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The merits of vaccinating your child:

Posted: 12/23/2016

I have been giving children vaccines recommended by the American Academy of Pediatrics since 1974.   My own children and grandchildren have received all recommended vaccines according to the recommended schedules.  I have never seen a child who suffered a permanent injury because of a childhood vaccine.

I worked with state government administrators, legislators, pharmaceutical companies, and physicians to establish the NC Childhood Vaccine Injury Compensation Program in 1985-86 so that any children who suffer suspected vaccine-related injury can receive fair compensation, and I have assisted the American Academy of Pediatrics in maintaining the National Vaccine Program, that includes a federal vaccine-related injury compensation program similar to the one we set up in our state.

We currently advise parents who refuse to have their children immunized that they must find another pediatric practice because:

  1. Unimmunized children can bring life-threatening vaccine-preventable infections into our offices, and therefore pose a threat to our patients and their families.
  2. Unimmunized children can contract life-threatening vaccine-preventable infections.  If their parents call our physicians at night, the physicians may not realize that the children are unimmunized and the physicians may not perceive that the children could have life-threatening vaccine-preventable infections.  If our physicians do not recommend that these children come to the Emergency Department immediately, the children could suffer morbidity or mortality and their families could bring medical malpractice lawsuits against our practice.  It is very rare for us to see children with vaccine-preventable diseases today because most children receive recommended vaccines.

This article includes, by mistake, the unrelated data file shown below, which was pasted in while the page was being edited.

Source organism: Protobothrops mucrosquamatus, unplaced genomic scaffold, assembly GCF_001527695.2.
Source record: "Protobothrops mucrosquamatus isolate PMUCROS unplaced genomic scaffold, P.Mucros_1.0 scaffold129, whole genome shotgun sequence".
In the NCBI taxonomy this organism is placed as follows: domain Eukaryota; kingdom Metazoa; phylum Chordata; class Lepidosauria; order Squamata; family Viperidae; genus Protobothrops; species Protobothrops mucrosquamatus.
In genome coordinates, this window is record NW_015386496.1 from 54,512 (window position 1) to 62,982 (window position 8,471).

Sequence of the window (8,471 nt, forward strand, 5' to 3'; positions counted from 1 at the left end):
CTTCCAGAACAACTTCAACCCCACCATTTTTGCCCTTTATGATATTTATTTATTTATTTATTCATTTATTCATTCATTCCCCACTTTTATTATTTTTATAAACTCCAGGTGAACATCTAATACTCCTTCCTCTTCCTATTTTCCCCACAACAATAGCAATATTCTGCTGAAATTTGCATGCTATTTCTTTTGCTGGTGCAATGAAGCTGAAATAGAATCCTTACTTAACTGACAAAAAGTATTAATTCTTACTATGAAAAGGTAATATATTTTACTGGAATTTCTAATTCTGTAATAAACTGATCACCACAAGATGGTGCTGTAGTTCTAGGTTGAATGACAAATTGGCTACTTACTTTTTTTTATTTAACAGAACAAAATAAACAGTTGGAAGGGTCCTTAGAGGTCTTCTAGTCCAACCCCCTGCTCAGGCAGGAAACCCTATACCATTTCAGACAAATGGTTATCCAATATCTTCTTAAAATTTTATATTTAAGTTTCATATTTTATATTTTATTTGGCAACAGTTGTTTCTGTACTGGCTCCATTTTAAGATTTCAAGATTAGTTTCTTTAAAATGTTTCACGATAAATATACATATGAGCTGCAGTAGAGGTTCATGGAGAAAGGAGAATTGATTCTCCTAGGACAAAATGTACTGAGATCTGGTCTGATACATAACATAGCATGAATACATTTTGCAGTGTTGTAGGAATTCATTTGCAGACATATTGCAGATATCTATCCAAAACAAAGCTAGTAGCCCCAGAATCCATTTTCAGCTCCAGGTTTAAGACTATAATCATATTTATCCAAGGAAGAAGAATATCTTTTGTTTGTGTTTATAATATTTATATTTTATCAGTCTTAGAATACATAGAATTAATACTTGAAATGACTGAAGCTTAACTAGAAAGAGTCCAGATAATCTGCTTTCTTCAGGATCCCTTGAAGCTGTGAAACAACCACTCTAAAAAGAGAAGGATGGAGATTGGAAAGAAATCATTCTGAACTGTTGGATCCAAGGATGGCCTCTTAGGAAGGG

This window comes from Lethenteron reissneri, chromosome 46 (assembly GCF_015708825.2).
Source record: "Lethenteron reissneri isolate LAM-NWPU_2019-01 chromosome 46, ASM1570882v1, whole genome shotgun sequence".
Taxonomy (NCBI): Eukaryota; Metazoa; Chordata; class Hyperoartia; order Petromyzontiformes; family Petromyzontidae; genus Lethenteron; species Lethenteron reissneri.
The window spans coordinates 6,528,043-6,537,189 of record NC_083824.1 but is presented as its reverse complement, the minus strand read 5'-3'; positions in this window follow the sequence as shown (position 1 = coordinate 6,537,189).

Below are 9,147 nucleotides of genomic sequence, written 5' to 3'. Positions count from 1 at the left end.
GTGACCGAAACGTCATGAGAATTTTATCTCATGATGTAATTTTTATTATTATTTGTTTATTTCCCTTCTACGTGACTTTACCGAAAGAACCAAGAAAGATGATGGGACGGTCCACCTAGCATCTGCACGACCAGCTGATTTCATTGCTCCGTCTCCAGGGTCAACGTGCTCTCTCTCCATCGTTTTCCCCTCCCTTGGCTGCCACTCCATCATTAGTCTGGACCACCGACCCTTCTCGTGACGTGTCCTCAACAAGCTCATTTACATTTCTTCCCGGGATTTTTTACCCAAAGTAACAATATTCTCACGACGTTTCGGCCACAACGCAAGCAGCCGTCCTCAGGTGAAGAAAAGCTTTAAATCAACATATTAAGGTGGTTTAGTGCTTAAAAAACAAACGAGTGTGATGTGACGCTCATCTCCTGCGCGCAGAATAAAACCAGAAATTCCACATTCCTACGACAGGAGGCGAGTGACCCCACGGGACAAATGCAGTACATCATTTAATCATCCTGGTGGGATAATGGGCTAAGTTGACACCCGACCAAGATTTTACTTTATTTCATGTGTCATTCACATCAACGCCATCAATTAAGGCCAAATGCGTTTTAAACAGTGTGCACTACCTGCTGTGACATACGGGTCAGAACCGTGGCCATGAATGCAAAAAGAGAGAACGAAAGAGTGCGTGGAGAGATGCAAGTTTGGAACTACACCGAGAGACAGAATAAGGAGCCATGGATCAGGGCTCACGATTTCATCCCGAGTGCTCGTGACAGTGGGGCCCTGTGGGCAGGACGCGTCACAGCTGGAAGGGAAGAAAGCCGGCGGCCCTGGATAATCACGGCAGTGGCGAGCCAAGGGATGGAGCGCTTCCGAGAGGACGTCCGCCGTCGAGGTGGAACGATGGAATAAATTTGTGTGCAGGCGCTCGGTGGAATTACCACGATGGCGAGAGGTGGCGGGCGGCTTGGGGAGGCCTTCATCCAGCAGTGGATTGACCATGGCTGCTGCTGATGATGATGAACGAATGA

3. If the parents of our patients do not follow our evidence-based recommendations on childhood immunizations, these same parents may not follow our evidence-based recommendations concerning other child health issues.  It is very difficult to take care of children whose parents do not trust us.  We increase our risk for medical malpractice lawsuits when we try to take care of children whose parents do not trust us.
 David T Tayloe, Jr, MD FAAP
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